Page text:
Our results showed that Epidendrum denticulatum in the study area is protected by both ant species foraging on its EFNs. They also show that EFNs of Epidendrum denticulatum are efficient in attracting ants in both studied areas, if compared to adjacent individuals without these structures. Two previous studies confirmed that EFNs in orchids are effective in attracting ants (Jaffe et al., 1989; Delabie, 1995).

Both ant species foraging on EFNs reduced residence time of potential herbivores on E. denticulatum reproductive structures. Ectatomma tuberculatum showed fewer movements than C. sericeiventris in the same time interval (Fig. 1). Camponotus sericeiventris movements are rapid and they can quickly locate, attack, and withdraw potential herbivores on the orchid, causing a lag in attack time of approximately 40 seconds. This does not mean that one ant species is a better protector against herbivores. Ectatomma tuberculatum also moves throughout the reproductive axis searching for EFNs, and is as effective in attacking simulated baits as is C. sericeiventris. Hespenheide (1985) also described Ectatomma ruidum as moving slower than Camponotus spp. while foraging on foliar EFNs of Byttneria aculeata, but he found no direct evidence of benefits to plants bearing ants.

Various studies have observed the commonness and great potential for herbivore deterrence of both the genus Camponotus (e.g., Oliveira et al., 1987; Dansa & Rocha, 1992; Costa et al., 1992; Rico-Gray, 1993), and Ectatomma (Hespenheide, 1985; Jaffe et al., 1989; Rico-Gray, 1989; Dejean & Lachaud, 1992; Rico-Gray & Thien, 1989; Peakall; 1994).

We could not detect nectar on the flowers of E. denticulatum, and infer that this species is deceptive and pollinators receive no reward at all. From the review from Neiland & Wilcock (1998), who list three other deceptive tropical Epidendrum species, it seems that this trait is widespread throughout the genus. Neiland & Wilcock (1998) compared pollination in nectariferous and nectarless orchids in temperate and tropical areas, and found out that in nectariferous species the fruit set is higher. In the present study we found the E. denticulatum average fruit set in both areas to be much lower than that detected by these authors.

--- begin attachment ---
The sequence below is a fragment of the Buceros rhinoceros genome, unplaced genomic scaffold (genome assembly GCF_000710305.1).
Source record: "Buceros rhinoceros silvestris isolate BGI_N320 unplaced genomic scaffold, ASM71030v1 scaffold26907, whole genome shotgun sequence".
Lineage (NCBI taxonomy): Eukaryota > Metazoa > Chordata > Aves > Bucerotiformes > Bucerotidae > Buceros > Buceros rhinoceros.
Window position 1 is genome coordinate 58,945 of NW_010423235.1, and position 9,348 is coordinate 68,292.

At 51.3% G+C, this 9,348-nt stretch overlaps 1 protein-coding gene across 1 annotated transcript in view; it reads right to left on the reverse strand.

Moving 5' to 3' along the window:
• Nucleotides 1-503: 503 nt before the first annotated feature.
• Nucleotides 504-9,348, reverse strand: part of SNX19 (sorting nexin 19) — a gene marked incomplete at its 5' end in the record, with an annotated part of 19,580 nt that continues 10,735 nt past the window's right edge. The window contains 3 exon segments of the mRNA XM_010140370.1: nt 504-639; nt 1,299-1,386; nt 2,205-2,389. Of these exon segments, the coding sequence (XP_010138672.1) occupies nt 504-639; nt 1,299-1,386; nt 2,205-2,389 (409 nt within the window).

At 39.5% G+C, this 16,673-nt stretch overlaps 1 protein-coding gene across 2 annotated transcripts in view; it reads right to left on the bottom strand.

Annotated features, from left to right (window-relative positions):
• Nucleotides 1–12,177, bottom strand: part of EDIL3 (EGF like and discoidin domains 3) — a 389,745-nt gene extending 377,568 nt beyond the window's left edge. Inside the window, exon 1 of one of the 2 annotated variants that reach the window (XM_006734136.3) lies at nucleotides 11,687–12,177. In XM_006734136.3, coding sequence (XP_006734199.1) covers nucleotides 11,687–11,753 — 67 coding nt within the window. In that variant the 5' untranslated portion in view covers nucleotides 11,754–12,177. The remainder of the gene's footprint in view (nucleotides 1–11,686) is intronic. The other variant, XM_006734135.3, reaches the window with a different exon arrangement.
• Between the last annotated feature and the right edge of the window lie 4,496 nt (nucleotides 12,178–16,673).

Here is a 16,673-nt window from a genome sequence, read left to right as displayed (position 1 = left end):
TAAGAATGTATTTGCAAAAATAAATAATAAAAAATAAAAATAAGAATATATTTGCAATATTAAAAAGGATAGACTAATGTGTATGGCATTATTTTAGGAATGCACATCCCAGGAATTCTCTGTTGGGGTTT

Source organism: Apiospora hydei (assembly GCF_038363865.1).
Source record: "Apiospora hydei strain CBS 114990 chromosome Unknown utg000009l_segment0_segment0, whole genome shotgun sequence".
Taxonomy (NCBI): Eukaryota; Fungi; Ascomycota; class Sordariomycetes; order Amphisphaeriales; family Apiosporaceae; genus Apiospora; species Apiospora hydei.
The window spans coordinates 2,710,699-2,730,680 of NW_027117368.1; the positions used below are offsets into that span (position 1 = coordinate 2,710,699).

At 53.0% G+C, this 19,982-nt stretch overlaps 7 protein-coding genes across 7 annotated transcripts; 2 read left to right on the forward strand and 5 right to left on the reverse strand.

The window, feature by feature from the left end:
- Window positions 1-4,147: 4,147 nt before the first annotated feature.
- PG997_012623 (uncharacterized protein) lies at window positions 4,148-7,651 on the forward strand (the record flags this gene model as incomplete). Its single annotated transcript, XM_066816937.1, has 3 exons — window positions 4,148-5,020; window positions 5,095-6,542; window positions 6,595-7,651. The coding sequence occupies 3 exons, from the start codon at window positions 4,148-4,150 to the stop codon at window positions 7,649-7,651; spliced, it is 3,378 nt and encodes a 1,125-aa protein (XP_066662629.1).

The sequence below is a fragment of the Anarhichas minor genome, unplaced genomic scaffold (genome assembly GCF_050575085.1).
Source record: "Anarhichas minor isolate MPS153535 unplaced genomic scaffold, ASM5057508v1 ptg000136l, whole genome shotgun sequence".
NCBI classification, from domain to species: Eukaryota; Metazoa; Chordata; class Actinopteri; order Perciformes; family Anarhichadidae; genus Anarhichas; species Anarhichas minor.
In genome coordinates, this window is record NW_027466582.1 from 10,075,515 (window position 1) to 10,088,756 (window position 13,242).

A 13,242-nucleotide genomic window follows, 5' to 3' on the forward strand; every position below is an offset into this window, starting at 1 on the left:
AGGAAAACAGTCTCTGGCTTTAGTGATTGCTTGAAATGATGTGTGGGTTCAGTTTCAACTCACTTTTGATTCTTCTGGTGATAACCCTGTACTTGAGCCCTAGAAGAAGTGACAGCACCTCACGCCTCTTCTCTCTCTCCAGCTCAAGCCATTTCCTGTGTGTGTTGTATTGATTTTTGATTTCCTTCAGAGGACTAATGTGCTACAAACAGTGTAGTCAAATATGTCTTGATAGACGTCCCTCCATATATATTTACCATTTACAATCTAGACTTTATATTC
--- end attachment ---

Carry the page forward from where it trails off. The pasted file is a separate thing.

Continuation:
We observed Lepidoptera pollinating Epidendrum denticulatum flowers. At least two butterfly species, Heliconius erato and Euphyes leptosema, were seen visiting flowers and taking pollinia. Although we could not confirm the Urbanus species for pollinia presence, Urbanus proteus has already been described as a co-pollinator of Epidendrum secundum (Van der Pijl & Dodson, 1996). The orchid genus Epidendrum is well known for having psychophilous flowers (pollinated by diurnal Lepidoptera) (Dressler, 1990; Van der Pijl & Dodson, 1996), and E. denticulatum may not be an exception to the genus.

Experiments showed that ant activities do not seem to interfere with E. denticulatum pollination. This was confirmed during one field observation, when a single individual of H. erato visited a flower with one E. tuberculatum individual in the alert position on the flower petiole. The butterfly arrival was not followed by a response on the part of the ant, immobile which remained. Both ant species are very frequently found on flower petioles, but both experiments and field observations suggest that ants do not show aggressive behaviour towards pollinators, and may not interfere with pollination. As both ant species seldom forage over petals, they may not disturb pollinators, which is confirmed by field observations and by O'Dowd & Catchpole (1983).

Our results suggest that the presence of ants on E. denticulatum may be an efficient protection of the reproductive organs against herbivory. A low rate of pollinator visits and fruit production has already been described for other orchid species (Calvo, 1990, 1993). Epidendrum denticulatum shows a low pollination rate and must invest in the defence of its reproductive organs.

Acknowledgments — This study was carried out as part of the Field Ecology course of the Ecology Program of Campinas State University. The authors would like to thank W. W. Benson and O. H. H. Mielke for butterfly identification, I. R. Leal for ant identification, and E. Borba for orchid identification. The Companhia Vale do Rio Doce and Fundação MB provided logistic support, and CNPq granted financial support. J. Vasconcellos-Neto read and discussed an earlier version of the manuscript. E. L. Borba kindly made improvements in the manuscript.

 

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Correspondence to
Adriana Monteiro de Almeida
Departamento de Zoologia, Unicamp, C.P. 6109
CEP 13083-970, Campinas, SP, Brazil
e-mail: adrianam@unicamp.br

Received April 8, 2002
Accepted August 20, 2002
Distributed November 30, 2003

(With 1 figure)